How AI and Mini-Farms Can Provide a Better Future for Farmers


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The agricultural industry has a sustainability problem. Not only is agriculture responsible for as much as 30% of current greenhouse gas emissions, but today's farming practices are also actively harming the environment farmers need to keep healthy if they want to continue growing crops long term. Massive corporate farms that take up huge expanses of land threaten biodiversity. At the same time, the regular use of chemical fertilizers, herbicides, and pesticides all contribute to the soil's deterioration. That's in terms of both its health and a more literal sense — modern farming practices significantly speed up the soil erosion rate.These practices also leave farmers even more vulnerable to the growing effects of climate change. Extreme weather events, such as floods, droughts, and unseasonable freezes, will only increase in frequency. With few protections in place, these events will continue to wreak havoc on the agricultural industry. Luckily, there is a sustainable path forward for farming, and it's in the form of localized mini-farms.The construction of mini-farms would be especially beneficial in countries such as Japan. With very little flat, arable land available to grow vegetables and a cooler climate that necessitates greenhouse gas use in the winter, farming is a costly business financially and environmentally. On top of this, Japan is highly vulnerable to extreme climate events, including typhoons, heavy rains, and extreme summer heat. So, a future of vertical, climate-controlled micro-farms should be a welcome one for the country.

Why Smaller Is Better

Small farms are more sustainable and yield higher amounts of produce relative to their areas than their large counterparts because of how small farms typically operate. Smaller farms are more efficient and less harmful to biodiversity as well. However, reducing the size of farms alone wouldn't be enough to solve the sustainability issues facing farming. Instead, the industry needs to think even smaller.Mini-farms are contained, vertically built facilities that yield small amounts of crops monthly or even weekly. The closed, controlled environment of these farms eliminates the need for chemical pesticides and herbicides and allows for the reuse of water — an important defense against droughts. The purpose of these farms is to serve only the local population. They also cut farming's contributions to greenhouse gases significantly.Of course, you might ask, if micro-farming is such a great solution, why hasn't it already been implemented? Although there isn't a single answer to this, one major element is simply the fact that the tech wasn't there to make it a viable solution for a long time. Now, however, it's finally time to tap into the full potential of the benefits of technology in farming through artificial intelligence.

How AI Can Enable a Sustainable Future Through Mini-Farming

There's a reason farms today rely on pesticides and chemical fertilizers instead of trying to grow crops through organic means — it's cheaper and easier to scale. To create a controlled environment that can grow quality produce at a highly efficient rate, you need systems in place that can analyze a wealth of data and act on its findings. In other words, you need AI and automation to make mini-farms work. For a long time, the future of AI in agriculture seemed like a pipe dream. That's no longer the case.You can already see AI efforts at work in Japan to make farming more sustainable. Through data analysis, farmers have been able to determine how many seedlings to plant and the best time to do so, reducing the need for special fertilizers and cutting the use of pesticides by as much as half. Takuro Sato, an organic farmer, is even developing a soil resistant to pests, using data analysis to determine the optimal compost ingredients for the land and an app to manage the temperature of the soil in each of his fields.When applied to mini-farming, AI can do even more. Algorithms can be employed to keep interior weather conditions at the most advantageous levels. Light, humidity, temperature — these can all be optimized by AI and managed through automation. AI will also continue to learn from each growth cycle and will be able to determine which breeds grow best in specific conditions. It will even be able to select the varieties that produce the tastiest and most nutritious fruits and vegetables.Food waste can also be a thing of the past, thanks to mini-farms and AI food waste management. Instead of growing a large number of crops per season and hoping most of it doesn't go to waste, mini-farms can take a more targeted approach. By applying demand forecasting to frequent, small-batch growth cycles, farmers can get much better ideas of which crops to produce during specific times of the year and how much is truly needed. Through this approach, farmers can have a food waste reduction roadmap that actually gets them where they need to be.In the past, micro-farming might have been an expensive, time-consuming process. Now, however, it has the power to be the more efficient and sustainable solution modern farming needs.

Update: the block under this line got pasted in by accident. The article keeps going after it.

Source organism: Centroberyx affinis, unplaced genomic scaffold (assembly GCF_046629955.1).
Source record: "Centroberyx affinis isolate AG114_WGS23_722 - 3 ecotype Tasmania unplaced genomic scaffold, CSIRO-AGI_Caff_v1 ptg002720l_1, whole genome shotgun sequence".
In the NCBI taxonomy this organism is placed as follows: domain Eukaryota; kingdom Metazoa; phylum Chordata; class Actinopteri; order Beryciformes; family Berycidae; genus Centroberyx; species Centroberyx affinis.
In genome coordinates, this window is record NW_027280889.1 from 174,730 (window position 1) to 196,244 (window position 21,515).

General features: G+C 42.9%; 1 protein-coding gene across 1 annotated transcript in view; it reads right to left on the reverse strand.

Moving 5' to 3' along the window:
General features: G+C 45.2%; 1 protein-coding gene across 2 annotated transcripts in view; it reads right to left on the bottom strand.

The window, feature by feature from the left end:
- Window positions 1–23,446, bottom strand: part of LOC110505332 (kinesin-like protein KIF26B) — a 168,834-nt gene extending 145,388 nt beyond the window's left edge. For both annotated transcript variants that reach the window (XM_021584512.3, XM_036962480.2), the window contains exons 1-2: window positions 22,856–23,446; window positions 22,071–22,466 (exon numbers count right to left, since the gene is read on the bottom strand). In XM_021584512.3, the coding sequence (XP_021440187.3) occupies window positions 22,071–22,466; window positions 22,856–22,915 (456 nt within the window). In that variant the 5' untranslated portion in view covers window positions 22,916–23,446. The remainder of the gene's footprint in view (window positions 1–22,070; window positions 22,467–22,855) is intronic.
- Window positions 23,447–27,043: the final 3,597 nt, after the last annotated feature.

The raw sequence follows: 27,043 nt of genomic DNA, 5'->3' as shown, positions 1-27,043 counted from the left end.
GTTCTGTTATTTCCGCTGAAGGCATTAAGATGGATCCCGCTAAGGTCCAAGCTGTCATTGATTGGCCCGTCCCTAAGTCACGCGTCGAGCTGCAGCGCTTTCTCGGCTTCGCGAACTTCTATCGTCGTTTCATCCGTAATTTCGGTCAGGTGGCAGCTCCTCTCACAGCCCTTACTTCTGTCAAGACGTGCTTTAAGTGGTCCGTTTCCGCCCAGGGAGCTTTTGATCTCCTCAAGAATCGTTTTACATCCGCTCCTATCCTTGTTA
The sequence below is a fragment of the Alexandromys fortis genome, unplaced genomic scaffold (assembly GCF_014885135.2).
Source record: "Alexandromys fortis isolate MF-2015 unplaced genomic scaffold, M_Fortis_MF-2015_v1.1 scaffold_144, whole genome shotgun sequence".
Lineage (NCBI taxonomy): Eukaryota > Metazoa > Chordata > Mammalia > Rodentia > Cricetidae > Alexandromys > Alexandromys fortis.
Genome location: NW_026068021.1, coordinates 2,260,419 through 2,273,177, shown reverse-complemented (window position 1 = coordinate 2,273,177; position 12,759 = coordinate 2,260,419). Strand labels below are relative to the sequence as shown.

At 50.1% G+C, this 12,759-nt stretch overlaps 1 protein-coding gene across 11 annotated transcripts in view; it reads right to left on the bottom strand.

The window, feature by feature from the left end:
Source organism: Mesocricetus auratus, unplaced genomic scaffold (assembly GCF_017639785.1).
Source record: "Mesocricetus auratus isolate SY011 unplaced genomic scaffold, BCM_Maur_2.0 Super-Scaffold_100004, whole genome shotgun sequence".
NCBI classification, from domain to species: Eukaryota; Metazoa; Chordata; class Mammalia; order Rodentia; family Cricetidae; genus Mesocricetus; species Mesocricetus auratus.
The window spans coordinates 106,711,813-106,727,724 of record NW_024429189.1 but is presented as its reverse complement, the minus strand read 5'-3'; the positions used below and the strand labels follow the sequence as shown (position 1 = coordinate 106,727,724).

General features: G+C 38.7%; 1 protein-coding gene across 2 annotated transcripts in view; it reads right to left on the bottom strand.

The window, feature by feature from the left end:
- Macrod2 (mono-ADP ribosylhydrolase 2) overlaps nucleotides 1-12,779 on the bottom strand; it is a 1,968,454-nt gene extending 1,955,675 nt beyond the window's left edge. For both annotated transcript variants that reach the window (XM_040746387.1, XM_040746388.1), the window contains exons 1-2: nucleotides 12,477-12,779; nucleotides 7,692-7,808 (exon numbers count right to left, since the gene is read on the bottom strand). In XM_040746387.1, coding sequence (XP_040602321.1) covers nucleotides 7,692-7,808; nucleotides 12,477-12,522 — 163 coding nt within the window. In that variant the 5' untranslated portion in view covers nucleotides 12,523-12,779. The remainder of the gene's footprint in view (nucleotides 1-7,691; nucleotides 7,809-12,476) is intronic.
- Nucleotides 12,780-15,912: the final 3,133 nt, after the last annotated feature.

Headshot of Tiago Ramalho

Co-founder and CEO

Tiago Ramalho

Tiago holds a Master's degree in Theoretical/Mathematical Physics and a PhD in Biophysics from Ludwig-Maximilians University Munich. After graduation, he joined Google DeepMind as a research engineer. There he worked on a number cutting-edge research projects which led to publications in international machine learning conferences and scientific journals such as Nature. He then joined Cogent Labs, a multinational Tokyo based AI start-up, as a lead research scientist. In August 2020 co-founded Recursive Inc, and is currently CEO.